• When you are spending the day driving a car, CC just will not work, you cannot reach the gun if you need it. The rig shown is vastly superior to any manner of CC I’ve ever seen, it should NEVER be against the law to step out of your car to pump gas, change a tire or whatever. When your day is spent in an office, the manner of carry could be argued.

    • This is a BLOG. Dean writes for the blog. A blog is not all breaking news stuff. If you need more breaking news please watch CNN

      • Yeah but there’s blogs and there’s blogs. The 16 year old girl we use as a babysitter has one but it’s not something I want to read…

    • Because many people who contemplate carrying, especially openly, are concerned about just this kind of situations. In a different state, Walmart, different shops, hailing down strangers driving by etc.

      Good to see Americans in general, aren’t a fraction as hysteric as the media make them out to be.

    • Because concealed carry was legalized 5 years ago and open carrying was almost guaranteed you a vist by the 5-0 with a bunch of great questions along the lines of “why do you think you need to carry a firearm”

    • Because Dean is open carry obsessed and perpetually in search of any excuse or reason, no matter how lame or insignificant, to spin and generate a story about his obsession while pretending it’s an effective deterrent and/or expression of free speech.

    • Better than the customer service gripe-fest from the other entry.
      Besides, positivity gun experience.

      • It’s not a car, it’s a minivan and it’s a dodge. Those thing are notorious for leaving you on the side of the road. It’s almost like we should have placed wagers on where, not if, that soccer mom mobile would crap out.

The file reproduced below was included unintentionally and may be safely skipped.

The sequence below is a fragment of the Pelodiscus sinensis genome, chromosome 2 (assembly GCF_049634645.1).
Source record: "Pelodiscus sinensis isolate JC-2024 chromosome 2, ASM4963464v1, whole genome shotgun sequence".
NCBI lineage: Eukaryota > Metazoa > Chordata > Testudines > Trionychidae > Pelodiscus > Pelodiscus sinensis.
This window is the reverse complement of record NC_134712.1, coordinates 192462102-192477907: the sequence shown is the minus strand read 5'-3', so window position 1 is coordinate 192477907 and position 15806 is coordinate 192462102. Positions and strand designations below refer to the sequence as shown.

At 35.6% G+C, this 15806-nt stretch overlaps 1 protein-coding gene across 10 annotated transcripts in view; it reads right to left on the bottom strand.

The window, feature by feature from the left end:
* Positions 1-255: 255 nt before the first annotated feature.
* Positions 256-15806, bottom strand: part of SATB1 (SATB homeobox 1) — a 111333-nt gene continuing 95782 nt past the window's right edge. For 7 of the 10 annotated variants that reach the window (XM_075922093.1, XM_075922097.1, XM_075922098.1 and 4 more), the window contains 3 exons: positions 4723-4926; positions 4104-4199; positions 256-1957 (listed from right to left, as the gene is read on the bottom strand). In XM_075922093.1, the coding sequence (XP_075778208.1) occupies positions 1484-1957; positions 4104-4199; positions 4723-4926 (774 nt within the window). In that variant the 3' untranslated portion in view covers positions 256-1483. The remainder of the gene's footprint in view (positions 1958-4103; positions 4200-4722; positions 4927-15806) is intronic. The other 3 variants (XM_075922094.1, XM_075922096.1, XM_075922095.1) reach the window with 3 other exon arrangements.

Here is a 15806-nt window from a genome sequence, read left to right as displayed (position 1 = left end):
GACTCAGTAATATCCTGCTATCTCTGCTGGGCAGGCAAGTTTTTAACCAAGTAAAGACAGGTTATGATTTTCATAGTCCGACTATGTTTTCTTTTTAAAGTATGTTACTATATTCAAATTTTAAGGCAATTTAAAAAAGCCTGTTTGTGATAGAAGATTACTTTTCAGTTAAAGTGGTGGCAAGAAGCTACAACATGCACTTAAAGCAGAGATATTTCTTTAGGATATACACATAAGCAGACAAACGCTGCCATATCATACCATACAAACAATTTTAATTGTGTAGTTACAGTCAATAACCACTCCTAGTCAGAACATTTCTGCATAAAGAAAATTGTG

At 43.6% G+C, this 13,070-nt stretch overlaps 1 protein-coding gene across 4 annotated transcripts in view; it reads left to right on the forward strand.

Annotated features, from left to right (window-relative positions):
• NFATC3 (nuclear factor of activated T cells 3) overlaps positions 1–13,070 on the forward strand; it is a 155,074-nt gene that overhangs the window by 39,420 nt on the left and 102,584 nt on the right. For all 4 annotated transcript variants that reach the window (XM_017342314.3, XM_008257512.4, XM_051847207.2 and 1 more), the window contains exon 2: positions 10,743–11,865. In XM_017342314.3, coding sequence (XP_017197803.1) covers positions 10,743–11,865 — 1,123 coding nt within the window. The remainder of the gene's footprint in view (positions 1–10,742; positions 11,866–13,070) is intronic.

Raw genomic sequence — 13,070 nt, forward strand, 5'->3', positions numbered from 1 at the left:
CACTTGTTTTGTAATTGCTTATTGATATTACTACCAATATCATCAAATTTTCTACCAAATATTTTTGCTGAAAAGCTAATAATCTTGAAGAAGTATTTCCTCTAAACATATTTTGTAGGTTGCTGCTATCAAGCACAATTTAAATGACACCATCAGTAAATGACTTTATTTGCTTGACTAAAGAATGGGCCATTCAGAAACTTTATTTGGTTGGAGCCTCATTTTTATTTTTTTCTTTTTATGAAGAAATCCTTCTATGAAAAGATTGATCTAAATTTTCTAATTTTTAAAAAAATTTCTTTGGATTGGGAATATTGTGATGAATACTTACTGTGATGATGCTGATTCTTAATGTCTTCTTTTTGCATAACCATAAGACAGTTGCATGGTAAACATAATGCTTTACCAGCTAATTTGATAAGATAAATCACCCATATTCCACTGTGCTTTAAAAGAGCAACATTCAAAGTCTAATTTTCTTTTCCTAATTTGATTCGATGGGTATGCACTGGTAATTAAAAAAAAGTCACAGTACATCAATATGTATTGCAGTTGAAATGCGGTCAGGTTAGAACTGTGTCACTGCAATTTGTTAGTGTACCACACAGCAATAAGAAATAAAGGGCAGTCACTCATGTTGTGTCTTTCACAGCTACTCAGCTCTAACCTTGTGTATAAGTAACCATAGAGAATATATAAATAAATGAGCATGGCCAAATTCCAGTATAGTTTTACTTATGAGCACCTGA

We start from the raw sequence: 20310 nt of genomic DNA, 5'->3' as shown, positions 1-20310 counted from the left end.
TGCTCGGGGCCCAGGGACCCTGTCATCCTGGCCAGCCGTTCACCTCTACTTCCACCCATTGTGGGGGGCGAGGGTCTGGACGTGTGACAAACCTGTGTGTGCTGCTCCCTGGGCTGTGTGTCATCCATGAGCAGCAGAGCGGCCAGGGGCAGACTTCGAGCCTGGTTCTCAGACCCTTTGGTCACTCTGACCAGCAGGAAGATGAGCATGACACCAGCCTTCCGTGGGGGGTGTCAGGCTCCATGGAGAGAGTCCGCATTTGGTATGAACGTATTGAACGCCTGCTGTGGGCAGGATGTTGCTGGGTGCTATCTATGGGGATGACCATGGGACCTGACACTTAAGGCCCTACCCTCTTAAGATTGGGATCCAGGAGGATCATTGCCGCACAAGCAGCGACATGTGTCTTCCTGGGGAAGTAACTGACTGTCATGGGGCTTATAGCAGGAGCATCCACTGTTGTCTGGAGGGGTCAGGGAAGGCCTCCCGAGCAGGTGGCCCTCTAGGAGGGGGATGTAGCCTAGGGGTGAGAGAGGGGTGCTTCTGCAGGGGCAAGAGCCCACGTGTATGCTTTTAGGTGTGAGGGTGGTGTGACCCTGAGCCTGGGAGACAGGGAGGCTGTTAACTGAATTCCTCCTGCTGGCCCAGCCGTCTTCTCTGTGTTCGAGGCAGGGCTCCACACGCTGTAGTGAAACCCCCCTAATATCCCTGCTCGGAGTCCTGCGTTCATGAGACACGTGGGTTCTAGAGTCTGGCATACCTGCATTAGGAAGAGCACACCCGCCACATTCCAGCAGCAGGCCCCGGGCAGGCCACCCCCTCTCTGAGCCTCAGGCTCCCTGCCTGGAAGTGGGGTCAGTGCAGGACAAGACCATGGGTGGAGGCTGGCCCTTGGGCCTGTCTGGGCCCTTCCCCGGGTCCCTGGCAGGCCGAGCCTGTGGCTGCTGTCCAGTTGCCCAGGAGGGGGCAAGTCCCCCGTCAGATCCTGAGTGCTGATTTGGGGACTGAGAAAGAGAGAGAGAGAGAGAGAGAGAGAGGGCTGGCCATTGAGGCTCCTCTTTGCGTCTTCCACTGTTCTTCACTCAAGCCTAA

• Most vehicles I see post-turtled are minivans. It’s amusingly predictable.

  2. When the light comes on while you’re driving, it’s the alternator (which may have killed the battery, or the battery might just be discharged so badly that the weakest cell is down to zero).

    • After some recent charging system problems, I have come to appreciate the alternator light. It lights when there is more current being drawn from the battery than the alternator can provide. I gets your attention a lot better than a gauge and provides the essential information – if it stays on your battery is going to go flat.

      On my Maxima the clever Nissan engineers decided that the Brake warning light should come on with the Alternator light. WTF? This is because, unlike every other car, they were too cheap to add the extra stuff to light the Brake light when the ignition is turned on without just slaving it to the Alternator lamp. Top of the line model. Nissan makes a heck of a good V6 but they need to put a better car around it.